My Nonprofit Reviews
On Halloween of last year I found an injured Mexican Free tail bat in the warehouse where I work. Thanks to Bat World's copious information concerning the handling of such bats during a rescue, I was able to safely contain him.
I was unable to get him to Bat World, and as it happens, it was the worst possible timing: founder Amanda Lollar was at the hospital with her father who had just fallen ill, and her backup volunteer was similarly beset, though with an ultimately less severe malady. After some phone tag, Amanda got back to me later that night, and while clearly short of breath and just having returned from a tense and exhausting stay at her father's side, nevertheless expressed an eager willingness to take in the bat right then.
It's not a trivial thing: bats in such a condition have to be inspected, immediately treated, most often rehydrated and fed on a special regimen so as not to further tax their already overtaxed bodies. It's a lot of work, and most other people would have understandably let it wait until morning given the tragedy she'd gone through. Amanda wasn't only willing to do all this right then, but even offered to send someone to collect it right away.
That didn't work out either; I'd handed off the bat to someone I trusted who was able to drive there, and while there are secure rescue boxes outside for just these situations, he misunderstood their purpose and took the bat home where I had no idea how to reach him. He'd tried to feed and offered water to the bat, but it was terrified and refused both.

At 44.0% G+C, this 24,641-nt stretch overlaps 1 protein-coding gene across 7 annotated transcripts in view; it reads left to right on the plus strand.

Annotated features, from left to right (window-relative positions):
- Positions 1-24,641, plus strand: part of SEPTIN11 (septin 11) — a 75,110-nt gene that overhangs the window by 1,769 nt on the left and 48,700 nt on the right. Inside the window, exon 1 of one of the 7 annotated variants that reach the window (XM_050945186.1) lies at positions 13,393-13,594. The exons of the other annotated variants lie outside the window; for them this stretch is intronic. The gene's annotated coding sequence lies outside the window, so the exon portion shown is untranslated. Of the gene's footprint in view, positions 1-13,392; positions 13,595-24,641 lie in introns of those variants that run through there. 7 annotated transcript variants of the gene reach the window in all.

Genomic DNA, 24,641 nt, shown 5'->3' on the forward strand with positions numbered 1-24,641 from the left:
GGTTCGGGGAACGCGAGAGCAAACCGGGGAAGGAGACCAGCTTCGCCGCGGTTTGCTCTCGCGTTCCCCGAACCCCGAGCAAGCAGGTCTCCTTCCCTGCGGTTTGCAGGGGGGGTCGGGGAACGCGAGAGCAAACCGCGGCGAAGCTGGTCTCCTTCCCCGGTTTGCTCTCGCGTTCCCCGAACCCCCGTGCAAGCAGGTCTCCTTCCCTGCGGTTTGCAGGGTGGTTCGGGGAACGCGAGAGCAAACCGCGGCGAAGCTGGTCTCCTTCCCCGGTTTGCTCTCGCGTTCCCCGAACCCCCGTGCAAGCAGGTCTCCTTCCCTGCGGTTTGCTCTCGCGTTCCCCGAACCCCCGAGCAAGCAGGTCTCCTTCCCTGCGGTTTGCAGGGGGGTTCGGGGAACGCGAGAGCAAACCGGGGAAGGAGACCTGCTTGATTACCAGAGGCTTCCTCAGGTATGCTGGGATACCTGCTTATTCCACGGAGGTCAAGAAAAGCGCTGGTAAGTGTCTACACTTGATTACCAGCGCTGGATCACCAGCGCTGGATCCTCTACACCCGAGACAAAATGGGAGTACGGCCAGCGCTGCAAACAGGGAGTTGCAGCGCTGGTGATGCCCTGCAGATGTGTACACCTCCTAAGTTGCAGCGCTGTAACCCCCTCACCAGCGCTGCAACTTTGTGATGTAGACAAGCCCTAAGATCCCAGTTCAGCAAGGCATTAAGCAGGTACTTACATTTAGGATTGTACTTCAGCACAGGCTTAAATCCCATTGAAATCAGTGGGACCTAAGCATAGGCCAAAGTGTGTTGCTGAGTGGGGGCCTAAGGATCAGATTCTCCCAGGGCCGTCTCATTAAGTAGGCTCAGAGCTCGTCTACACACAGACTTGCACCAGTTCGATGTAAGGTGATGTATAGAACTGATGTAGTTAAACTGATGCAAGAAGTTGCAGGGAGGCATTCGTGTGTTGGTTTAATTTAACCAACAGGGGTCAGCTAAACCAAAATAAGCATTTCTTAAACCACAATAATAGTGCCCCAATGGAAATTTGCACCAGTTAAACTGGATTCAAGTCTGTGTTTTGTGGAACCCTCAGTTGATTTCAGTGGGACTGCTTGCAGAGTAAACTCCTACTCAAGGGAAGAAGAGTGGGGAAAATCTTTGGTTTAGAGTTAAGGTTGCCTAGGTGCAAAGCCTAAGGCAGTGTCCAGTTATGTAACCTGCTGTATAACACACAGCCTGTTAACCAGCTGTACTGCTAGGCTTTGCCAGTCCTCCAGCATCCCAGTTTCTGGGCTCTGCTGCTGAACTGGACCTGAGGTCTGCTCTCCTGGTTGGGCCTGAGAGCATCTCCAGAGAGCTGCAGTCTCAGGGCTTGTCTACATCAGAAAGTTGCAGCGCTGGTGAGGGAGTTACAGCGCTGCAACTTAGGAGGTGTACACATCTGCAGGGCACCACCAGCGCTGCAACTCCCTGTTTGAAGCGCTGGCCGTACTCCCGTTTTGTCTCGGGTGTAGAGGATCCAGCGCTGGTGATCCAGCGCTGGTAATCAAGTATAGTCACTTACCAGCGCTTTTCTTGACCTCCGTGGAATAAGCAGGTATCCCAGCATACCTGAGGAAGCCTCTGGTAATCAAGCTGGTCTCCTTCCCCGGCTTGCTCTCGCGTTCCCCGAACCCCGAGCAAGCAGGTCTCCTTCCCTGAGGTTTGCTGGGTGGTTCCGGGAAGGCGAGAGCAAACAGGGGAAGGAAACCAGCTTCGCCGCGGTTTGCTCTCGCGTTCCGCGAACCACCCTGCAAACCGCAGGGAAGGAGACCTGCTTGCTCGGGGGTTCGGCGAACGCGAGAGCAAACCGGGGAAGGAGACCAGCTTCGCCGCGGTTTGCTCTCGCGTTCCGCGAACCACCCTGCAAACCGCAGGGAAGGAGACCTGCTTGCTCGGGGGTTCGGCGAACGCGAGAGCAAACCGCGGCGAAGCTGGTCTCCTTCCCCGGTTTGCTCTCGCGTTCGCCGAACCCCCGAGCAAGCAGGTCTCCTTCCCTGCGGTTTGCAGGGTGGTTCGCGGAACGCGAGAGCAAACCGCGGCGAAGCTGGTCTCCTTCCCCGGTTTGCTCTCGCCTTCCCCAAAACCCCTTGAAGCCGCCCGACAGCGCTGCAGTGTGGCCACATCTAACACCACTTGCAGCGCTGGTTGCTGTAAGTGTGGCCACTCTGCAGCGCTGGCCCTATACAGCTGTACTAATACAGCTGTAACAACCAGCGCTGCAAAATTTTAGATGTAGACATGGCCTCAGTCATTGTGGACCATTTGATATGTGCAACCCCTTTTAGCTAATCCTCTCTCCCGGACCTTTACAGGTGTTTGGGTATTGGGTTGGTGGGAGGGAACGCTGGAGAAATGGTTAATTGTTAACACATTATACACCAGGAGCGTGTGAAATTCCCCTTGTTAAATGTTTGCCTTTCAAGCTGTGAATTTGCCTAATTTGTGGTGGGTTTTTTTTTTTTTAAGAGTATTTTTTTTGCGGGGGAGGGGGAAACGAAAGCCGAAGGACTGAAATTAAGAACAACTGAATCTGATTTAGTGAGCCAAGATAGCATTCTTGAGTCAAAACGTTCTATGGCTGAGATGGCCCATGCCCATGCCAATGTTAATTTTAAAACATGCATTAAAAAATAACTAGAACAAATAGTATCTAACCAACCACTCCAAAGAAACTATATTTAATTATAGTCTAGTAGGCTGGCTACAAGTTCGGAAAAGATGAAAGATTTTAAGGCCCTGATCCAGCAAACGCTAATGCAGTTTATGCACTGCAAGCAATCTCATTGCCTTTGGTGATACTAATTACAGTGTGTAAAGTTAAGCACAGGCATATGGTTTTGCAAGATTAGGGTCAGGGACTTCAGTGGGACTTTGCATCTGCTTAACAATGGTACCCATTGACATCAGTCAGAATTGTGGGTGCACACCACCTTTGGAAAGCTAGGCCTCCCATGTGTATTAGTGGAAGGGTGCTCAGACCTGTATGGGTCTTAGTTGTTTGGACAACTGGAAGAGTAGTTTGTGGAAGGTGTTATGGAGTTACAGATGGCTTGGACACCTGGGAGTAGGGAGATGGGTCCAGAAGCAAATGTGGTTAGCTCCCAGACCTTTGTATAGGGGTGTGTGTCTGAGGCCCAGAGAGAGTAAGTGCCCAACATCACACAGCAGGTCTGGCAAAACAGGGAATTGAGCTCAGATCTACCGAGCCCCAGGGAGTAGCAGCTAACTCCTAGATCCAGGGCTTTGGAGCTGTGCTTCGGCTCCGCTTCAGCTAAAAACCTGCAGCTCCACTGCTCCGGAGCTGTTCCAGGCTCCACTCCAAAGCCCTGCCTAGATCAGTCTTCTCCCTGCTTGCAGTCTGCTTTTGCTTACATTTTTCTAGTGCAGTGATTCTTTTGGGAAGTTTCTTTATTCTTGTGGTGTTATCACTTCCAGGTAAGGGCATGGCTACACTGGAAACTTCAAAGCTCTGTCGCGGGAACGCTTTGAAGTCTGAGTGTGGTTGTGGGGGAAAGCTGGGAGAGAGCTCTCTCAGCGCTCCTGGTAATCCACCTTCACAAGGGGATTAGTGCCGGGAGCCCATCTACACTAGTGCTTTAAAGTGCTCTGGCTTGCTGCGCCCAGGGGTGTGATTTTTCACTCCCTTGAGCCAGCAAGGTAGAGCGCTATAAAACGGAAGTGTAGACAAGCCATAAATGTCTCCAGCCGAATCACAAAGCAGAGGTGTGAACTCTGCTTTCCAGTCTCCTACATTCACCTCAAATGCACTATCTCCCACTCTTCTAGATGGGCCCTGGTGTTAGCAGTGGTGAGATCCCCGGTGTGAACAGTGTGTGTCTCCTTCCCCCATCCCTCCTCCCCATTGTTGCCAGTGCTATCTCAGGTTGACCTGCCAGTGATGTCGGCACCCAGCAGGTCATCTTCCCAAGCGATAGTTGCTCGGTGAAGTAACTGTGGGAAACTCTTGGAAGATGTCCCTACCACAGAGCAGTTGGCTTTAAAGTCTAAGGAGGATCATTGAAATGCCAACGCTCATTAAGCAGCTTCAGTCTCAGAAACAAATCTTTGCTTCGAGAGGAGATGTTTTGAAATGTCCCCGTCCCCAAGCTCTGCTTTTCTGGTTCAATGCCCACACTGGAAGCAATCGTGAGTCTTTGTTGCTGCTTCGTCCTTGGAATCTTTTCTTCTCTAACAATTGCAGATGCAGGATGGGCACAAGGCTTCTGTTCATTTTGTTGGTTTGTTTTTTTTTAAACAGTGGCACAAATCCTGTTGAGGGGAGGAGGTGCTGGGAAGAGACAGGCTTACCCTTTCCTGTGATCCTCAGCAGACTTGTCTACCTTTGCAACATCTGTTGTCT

After all this time, I'm pretty sure it was in a dangerously frail state when it arrived at Bat World the next day, but the expertise of Amanda and her volunteers are such that they helped the now-christened Ichabod onward to recovery anyway. Sadly, his wrist was injured to the point that he could never fly again, so he has a home at Bat World now with other little bats who've been permanently grounded as well, so his injury won't keep him from being around friends.
And in addition to all this, they had the consideration to keep me well in the loop as to Ichabod's progress, as I'd never been in a position to rescue an animal before and found myself shocked at how emotionally invested in a little bat's well-being I had become. Amanda's first book was about a similar experience, she recognized it in me and was very understanding. It was a pivotal moment in how I looked at the world and my place in it, and they just knew it.
In the end, that's all there is to say; the people at Bat World Sanctuary just Get It.
If I had to make changes to this organization, I would...
Give it tons of money.
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